Ought Upcoming Tour Dates are as follows:

Fri April 20 2018 - BRISTOL Exchange
Sat April 21 2018 - LEEDS Brudenell Social Club
Sun April 22 2018 - GLASGOW Stereo
Mon April 23 2018 - BIRMINGHAM Hare and Hounds
Tue April 24 2018 - LONDON Garage

Click here to compare & buy Ought Tickets at Stereoboard.com.





Let Us Know What You Think - Leave A Comment!




You May Also Like:

'It's About Departure; Burning Bridges And Not Regretting It': Zeal & Ardor On 'Stranger Fruit'
Wed 13 Jun 2018
Photo: Manuel Gagneux A crow caws. There’s the sound of crunching and snapping. “I’m in a graaaaveyard,” says Manuel Gagneux. But he isn't really in a graveyard.
John Carpenter Announces Autumn UK Shows
Mon 16 Jul 2018
John Carpenter will bring his Anthology tour to London, Newcastle, Glasgow and Manchester this October.
On Writing: Ellis Jones Takes Trust Fund Into Reflective Waters With 'Bringing The Backline'
Tue 26 Jun 2018
History tells us that writers love to write about writers, and writing, and cafés, and corner tables in dive bars, and coffee and whiskey, and notebooks and typewriters, and muses and boyfriends and girlfriends and crushes.
Not For The Faint Of Heart: Myles Kennedy Takes Us Inside 'Year Of The Tiger'
Fri 29 Jun 2018
We’re all probably guilty of taking our favourite songwriters for granted; expecting them to pour their trauma into art we often consume purely for the purpose of entertainment. But do we ever truly consider what they must have been through to produce such deeply personal music? And would we be comfortable releasing the contents of our lives for the whole world to hear and critique?
Petal - Magic Gone (Album Review)
Wed 04 Jul 2018
‘Magic Gone’ begins abruptly with the Teenage Kicks-esque power chords of Better Than You, painting a picture of an album that’s going to be fuelled by anger, passion and enthusiasm, but the reality is far more measured.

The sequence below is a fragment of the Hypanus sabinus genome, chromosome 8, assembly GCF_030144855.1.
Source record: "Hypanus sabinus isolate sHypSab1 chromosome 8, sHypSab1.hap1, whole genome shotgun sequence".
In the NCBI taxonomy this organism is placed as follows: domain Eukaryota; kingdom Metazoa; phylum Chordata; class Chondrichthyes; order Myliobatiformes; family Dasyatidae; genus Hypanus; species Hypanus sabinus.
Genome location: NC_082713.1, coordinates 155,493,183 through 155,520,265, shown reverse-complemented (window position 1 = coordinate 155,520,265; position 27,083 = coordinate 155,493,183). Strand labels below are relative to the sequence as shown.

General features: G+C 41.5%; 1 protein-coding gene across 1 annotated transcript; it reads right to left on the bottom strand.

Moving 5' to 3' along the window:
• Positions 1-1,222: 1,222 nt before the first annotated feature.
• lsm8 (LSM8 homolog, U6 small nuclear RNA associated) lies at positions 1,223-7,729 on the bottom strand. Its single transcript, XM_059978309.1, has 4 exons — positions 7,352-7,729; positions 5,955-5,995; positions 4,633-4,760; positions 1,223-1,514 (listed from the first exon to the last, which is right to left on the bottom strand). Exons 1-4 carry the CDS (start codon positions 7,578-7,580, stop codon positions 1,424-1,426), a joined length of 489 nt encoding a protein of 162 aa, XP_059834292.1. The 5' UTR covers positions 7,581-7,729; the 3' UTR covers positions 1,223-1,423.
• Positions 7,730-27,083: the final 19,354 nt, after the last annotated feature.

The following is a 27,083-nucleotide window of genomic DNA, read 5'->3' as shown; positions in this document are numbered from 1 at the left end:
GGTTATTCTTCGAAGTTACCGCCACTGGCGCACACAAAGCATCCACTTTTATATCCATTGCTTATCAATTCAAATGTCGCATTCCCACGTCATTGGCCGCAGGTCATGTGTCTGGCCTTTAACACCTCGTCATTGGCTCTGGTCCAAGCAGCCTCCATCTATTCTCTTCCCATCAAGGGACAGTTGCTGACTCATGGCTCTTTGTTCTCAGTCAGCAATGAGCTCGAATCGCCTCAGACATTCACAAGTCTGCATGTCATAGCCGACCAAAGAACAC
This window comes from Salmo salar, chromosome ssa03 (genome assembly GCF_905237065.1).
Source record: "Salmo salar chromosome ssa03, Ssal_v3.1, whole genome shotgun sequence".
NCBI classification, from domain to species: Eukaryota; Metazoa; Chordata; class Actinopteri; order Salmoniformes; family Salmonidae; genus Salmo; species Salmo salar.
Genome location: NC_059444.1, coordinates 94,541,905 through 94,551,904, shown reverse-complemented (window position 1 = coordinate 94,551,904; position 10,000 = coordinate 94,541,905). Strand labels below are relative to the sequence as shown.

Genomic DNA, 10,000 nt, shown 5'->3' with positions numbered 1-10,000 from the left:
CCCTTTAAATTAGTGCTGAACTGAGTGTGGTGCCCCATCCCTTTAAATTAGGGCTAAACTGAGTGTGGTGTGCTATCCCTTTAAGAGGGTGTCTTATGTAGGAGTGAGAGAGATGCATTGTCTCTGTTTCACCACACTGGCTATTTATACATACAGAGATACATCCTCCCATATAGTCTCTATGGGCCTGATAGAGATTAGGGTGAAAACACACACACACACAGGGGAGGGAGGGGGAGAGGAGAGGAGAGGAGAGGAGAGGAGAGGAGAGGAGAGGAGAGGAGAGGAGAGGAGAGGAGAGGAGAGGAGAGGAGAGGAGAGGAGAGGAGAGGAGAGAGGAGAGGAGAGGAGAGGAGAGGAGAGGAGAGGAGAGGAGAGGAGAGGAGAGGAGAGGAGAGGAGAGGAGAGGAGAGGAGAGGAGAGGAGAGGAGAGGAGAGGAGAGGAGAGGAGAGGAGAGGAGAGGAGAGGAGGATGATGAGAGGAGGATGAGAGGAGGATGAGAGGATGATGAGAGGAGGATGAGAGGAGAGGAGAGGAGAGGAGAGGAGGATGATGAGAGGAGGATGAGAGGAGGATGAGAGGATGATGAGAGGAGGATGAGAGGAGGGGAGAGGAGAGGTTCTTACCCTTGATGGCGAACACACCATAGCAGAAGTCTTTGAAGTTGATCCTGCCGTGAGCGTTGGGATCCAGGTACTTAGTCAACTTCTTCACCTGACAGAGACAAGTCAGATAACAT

Let's Eat Grandma - I'm All Ears (Album Review)
Tue 03 Jul 2018
Photo: Charlotte Patmore ‘I’m All Ears’ is the second album from Let’s Eat Grandma, the electronica duo comprising Rosa Walton and Jenny Hollingworth, and it shows impressive development from their precocious, if untidy, 2016 debut, ‘I, Gemini’.
Jim James - Uniform Distortion (Album Review)
Thu 05 Jul 2018
Photo: Justin Tyler Close On Jim James’ third solo album, the My Morning Jacket bandleader has dispensed with indie psychedelia in favour of straightforward, gutsy rock tunes. The result is a record of tight musical elements, with a consistently radio-friendly sound, that falls flat when compared to more innovative releases by better rock songwriters.
Kamasi Washington - Heaven and Earth (Album Review)
Tue 26 Jun 2018
On Kamasi Washington’s second solo record, ‘Heavenand Earth’, the L.A. bandleader has called up an impressive team of players including Tony Austin, Ronald Bruner, Jr., Brandon Coleman, Cameron Graves, Terrance Martin, Miles Mosley and Thundercat. The result is a distinguished double-album of rich intensity that channels galactic fusion, sounds from ‘70s blaxploitation and sprawling jazz spirituals.
 
< Prev   Next >